New Documents from Judean Exiles in Babylonia (572–477 BC)

A new publication has brought to light a collection of ancient documents from Judeans living in Babylonia from 572–477 BC. According to the news report by Haaretz

The collection consists mainly of administrative certificates – sales bonds, contracts and addresses, engraved in Akkadian Cuneiform script on clay tablets, some of which were fired in kilns.

Thanks to the Babylonian custom of inscribing each document with the date, according to the monarch’s years in power, the archaeologists could date the tablets to 572-477 B.C.E. The earliest tablet in the collection was written some 15 years after the First Temple’s destruction by Nebuchadnezzar, the Chaldean king of the neo-Babylonian era, who deported the Jews to Babylon. The latest was written some 60 years after the return of some of the exiles to Zion, which was enabled by Persia’s King Cyrus in 538 B.C.E.

Go HERE for the fuller story.

One of the clay tablets on display in the Bible Lands Museum exhibit. Photo by Olivier Fitoussi.

The publications:

  • Documents of Judean Exiles and West Semites in Babylonia in the Collection of David Sofer by Prof. Laurie Pearce (CDL Press)
  • By the Rivers of Babylon, by Wayne Horowitz, Yehoshua Greenberg and Peter Zilberg, (Bible Lands Museum and the Israel Exploration Society).

Nebuchadnezzar and the Tower of Babylon

A collection of 107 ancient cuneiform texts is making the news. They are the personal collection of Martin Shoyen, a Norwegian businessman. Among the finds is a fragmentary inscription of Nebuchadnezzar II, in which the Babylonian king boasts of gathering the peoples and leaders of the world to build a ziggurat (tower) to Marduk, the god of Babylon. In fact, he boasts of building two ziggurats—one at Babylon, and the other at Borsippa (about 18 km south of Babylon—probably the ziggurat dedicated to Nabu, son of Marduk). The texts have been translated by Andrew George (University of London).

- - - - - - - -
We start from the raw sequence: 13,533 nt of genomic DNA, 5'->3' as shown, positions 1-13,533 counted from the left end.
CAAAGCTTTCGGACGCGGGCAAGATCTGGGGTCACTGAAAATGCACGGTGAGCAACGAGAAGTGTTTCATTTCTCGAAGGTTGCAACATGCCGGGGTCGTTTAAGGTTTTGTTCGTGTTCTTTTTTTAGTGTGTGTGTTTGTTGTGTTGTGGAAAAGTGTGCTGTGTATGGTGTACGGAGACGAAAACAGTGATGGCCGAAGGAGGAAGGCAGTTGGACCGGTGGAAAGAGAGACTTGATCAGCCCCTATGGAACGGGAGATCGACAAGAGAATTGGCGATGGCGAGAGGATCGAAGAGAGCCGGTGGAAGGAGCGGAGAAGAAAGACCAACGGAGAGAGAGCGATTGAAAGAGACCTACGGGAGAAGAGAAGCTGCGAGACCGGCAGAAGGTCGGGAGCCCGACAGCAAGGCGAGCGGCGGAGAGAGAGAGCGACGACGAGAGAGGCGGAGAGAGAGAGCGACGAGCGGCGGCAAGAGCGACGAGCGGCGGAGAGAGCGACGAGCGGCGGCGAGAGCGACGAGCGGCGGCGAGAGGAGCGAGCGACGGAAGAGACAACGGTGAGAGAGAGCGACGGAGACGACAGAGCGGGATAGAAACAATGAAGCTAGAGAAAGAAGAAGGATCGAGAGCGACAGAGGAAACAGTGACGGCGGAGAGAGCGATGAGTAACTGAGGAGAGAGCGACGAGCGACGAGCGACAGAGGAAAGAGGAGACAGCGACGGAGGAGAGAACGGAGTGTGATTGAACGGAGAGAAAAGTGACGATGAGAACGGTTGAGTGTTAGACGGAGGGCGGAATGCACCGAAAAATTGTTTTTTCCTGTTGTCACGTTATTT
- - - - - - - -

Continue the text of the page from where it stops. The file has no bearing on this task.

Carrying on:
In the fragmentary stele, Nebuchadnezzar claims:

I mobilized (all) countries everywhere, (each and) every ruler (who) had been raised to prominence over all the people of the world (as one) loved by Marduk […]

I built their structures with bitumen and (baked brick throughout). I completed them, making (them gleam) bright as the (sun)…

These boasts are reminiscent of the biblical narrative of the Tower of Babel in Genesis 11:

At one time the whole earth had the same language and vocabulary. As people migrated from the east, they found a valley in the land of Shinar and settled there. They said to each other, “Come, let us make oven-fired bricks.” They used brick for stone and asphalt for mortar. And they said, “Come, let us build ourselves a city and a tower with its top in the sky. Let us make a name for ourselves; otherwise, we will be scattered over the face of the whole earth. (Gen 11.1–4 [HCSB])

The stele also depicts the king in pictorial form standing beside the ziggurat of Marduk (the tower of Babylon).

This is now one of only four visual representations of Nebuchadnezzar from primary sources.

Among the other texts from the Shoyen collection are an account of Tiglath-Pileser I‘s capture of Babylon (c.1100 BC), and the oldest known copies of the legal code of Ur-nammu (c.2040 BC). The news report by Owen Jarus does not detail the age of these copies, though. You can read the report here. The laws include a stipulation that you can buy a beer from a female tavern keeper on credit in summer, but you’ll be taxed for it in the winter. It’s interesting to see what everyday issues needed legislation 4000 years ago.